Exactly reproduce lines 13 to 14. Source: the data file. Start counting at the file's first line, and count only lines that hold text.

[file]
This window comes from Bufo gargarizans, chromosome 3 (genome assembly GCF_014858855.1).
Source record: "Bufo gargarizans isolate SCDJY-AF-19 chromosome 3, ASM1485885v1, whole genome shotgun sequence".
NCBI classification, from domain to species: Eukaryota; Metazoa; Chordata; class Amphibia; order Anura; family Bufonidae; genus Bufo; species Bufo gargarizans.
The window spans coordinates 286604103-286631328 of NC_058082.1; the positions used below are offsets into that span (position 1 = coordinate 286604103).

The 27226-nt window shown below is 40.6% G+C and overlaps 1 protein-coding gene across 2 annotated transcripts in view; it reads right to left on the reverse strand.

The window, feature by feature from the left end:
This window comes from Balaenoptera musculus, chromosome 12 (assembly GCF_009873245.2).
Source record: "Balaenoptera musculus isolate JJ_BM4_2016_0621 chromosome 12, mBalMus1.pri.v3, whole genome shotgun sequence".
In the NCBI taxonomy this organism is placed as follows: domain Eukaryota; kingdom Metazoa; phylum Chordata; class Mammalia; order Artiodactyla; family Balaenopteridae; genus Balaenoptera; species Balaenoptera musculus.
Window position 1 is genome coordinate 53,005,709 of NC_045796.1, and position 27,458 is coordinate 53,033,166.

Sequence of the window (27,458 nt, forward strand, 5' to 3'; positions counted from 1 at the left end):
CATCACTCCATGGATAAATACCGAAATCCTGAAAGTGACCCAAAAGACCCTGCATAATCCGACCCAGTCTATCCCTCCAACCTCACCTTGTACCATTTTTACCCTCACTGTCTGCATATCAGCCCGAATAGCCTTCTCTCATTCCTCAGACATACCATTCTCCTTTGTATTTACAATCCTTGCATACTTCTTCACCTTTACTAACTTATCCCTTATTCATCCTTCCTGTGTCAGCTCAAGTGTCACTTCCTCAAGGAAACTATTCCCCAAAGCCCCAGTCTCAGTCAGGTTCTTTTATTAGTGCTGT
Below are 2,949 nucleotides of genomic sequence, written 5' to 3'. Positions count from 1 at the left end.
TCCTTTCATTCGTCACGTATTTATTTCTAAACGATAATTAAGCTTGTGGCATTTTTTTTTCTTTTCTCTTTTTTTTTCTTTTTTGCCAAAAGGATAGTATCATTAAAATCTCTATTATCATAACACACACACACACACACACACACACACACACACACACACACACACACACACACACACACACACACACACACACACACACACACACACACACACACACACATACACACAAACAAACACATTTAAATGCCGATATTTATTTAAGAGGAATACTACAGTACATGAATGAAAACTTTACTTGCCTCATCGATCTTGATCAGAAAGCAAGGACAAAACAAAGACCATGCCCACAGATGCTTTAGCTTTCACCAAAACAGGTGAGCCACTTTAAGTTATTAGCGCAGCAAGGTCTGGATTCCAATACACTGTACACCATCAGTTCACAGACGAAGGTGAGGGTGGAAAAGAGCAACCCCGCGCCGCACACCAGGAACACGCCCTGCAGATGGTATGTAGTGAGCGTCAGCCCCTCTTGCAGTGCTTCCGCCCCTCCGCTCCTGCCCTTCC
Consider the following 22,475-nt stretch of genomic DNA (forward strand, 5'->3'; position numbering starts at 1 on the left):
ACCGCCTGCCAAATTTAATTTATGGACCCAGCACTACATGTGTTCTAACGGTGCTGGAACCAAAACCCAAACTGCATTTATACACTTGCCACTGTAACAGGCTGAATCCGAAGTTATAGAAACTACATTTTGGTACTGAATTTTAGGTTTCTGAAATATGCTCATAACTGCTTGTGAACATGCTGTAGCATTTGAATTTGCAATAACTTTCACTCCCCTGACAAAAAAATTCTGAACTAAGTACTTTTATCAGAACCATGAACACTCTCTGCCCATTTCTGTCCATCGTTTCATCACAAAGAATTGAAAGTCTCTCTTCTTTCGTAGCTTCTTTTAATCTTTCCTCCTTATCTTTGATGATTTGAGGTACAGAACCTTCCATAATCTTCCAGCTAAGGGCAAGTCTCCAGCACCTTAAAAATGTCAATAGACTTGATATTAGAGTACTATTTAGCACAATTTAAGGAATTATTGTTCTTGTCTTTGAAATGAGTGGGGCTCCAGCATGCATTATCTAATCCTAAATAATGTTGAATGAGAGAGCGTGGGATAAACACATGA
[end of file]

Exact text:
Below are 2,949 nucleotides of genomic sequence, written 5' to 3'. Positions count from 1 at the left end.
TCCTTTCATTCGTCACGTATTTATTTCTAAACGATAATTAAGCTTGTGGCATTTTTTTTTCTTTTCTCTTTTTTTTTCTTTTTTGCCAAAAGGATAGTATCATTAAAATCTCTATTATCATAACACACACACACACACACACACACACACACACACACACACACACACACACACACACACACACACACACACACACACACACACACACACACACACACACACATACACACAAACAAACACATTTAAATGCCGATATTTATTTAAGAGGAATACTACAGTACATGAATGAAAACTTTACTTGCCTCATCGATCTTGATCAGAAAGCAAGGACAAAACAAAGACCATGCCCACAGATGCTTTAGCTTTCACCAAAACAGGTGAGCCACTTTAAGTTATTAGCGCAGCAAGGTCTGGATTCCAATACACTGTACACCATCAGTTCACAGACGAAGGTGAGGGTGGAAAAGAGCAACCCCGCGCCGCACACCAGGAACACGCCCTGCAGATGGTATGTAGTGAGCGTCAGCCCCTCTTGCAGTGCTTCCGCCCCTCCGCTCCTGCCCTTCC